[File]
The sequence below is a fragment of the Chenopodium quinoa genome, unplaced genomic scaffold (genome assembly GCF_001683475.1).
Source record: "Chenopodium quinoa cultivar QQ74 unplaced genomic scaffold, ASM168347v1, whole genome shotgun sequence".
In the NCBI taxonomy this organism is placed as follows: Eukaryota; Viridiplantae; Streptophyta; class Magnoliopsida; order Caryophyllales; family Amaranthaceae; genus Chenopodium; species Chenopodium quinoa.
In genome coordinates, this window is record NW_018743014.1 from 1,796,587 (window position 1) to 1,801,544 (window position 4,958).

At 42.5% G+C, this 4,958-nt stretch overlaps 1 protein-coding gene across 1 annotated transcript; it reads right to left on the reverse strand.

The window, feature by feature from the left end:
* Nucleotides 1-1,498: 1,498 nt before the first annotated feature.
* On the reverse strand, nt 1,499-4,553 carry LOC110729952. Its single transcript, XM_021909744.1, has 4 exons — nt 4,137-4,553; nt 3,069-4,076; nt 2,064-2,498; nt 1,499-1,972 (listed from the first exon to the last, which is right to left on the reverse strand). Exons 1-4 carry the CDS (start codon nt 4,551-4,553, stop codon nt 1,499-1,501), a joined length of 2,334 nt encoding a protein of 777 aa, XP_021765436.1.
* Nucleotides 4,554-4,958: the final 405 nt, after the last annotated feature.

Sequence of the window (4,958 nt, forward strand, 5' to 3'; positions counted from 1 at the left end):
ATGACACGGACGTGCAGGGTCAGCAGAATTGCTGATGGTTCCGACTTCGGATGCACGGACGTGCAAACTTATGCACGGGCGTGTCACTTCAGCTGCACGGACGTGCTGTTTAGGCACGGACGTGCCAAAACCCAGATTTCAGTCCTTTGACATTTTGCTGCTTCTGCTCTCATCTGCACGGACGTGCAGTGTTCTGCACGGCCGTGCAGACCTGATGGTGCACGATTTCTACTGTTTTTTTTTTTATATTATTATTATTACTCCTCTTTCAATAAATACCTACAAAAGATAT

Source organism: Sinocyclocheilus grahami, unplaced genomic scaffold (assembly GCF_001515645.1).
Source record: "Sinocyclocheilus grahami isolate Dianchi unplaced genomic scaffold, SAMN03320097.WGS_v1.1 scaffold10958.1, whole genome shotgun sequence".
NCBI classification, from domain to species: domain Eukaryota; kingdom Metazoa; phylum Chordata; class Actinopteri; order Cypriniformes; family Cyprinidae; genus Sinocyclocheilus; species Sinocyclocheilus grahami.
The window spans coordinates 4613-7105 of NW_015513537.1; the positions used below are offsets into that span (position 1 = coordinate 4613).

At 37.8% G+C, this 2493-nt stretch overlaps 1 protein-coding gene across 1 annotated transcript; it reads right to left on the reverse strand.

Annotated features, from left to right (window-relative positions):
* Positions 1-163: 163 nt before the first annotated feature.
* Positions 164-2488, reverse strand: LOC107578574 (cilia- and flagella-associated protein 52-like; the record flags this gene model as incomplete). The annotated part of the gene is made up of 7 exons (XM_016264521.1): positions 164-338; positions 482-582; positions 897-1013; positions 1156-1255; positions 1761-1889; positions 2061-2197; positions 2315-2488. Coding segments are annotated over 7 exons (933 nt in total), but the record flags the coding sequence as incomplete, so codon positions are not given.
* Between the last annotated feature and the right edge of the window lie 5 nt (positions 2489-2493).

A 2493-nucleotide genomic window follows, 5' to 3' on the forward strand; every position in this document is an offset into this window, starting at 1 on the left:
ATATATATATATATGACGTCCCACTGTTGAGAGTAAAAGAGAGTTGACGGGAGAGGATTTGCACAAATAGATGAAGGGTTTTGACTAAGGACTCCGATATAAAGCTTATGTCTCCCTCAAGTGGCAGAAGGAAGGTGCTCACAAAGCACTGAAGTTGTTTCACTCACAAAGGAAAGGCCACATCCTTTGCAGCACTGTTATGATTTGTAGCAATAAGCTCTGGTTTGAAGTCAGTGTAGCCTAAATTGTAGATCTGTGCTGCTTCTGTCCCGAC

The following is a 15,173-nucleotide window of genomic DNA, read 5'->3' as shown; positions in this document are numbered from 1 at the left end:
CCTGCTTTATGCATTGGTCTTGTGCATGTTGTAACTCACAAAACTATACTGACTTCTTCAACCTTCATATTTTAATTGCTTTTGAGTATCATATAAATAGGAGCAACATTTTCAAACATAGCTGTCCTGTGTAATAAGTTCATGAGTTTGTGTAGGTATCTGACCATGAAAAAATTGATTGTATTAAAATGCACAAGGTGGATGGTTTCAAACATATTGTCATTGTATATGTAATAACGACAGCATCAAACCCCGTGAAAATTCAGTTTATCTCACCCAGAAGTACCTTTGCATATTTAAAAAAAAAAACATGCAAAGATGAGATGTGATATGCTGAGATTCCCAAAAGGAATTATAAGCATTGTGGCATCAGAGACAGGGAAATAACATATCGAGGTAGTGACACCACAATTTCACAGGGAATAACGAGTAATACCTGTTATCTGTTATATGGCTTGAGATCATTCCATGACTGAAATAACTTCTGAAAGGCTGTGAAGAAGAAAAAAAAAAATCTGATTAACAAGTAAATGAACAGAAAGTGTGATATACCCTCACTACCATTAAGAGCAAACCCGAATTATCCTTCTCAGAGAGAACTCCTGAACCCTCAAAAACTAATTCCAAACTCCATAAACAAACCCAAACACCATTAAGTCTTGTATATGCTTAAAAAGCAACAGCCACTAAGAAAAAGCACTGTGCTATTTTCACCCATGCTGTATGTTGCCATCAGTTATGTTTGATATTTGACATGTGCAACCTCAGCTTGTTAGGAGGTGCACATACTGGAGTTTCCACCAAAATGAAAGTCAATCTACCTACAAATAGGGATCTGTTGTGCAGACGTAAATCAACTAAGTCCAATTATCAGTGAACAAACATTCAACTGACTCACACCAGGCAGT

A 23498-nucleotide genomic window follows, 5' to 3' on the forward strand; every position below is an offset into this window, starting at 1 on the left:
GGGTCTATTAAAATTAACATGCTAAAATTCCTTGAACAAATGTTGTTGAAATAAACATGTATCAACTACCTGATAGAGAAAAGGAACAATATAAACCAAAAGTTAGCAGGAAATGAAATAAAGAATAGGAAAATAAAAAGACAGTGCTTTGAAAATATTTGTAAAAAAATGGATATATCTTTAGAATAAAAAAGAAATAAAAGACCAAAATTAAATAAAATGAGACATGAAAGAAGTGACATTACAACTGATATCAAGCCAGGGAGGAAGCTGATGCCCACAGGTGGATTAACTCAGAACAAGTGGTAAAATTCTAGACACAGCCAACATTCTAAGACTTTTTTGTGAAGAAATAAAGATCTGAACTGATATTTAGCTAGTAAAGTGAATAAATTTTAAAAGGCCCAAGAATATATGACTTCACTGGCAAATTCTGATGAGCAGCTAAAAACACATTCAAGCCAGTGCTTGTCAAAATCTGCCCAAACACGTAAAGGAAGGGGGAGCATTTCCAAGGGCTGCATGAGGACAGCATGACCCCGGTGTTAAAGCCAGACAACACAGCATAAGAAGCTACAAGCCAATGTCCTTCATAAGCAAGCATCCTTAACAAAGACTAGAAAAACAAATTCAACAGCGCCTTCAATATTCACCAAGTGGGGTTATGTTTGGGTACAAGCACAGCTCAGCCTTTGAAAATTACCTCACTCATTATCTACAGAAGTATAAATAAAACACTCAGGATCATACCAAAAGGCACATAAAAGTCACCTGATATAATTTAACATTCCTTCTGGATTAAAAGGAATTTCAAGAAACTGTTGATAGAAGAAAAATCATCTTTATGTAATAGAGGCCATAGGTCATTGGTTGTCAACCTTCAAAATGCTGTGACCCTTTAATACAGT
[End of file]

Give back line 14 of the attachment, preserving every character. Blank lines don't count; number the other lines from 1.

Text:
NCBI classification, from domain to species: domain Eukaryota; kingdom Metazoa; phylum Chordata; class Actinopteri; order Cypriniformes; family Cyprinidae; genus Sinocyclocheilus; species Sinocyclocheilus grahami.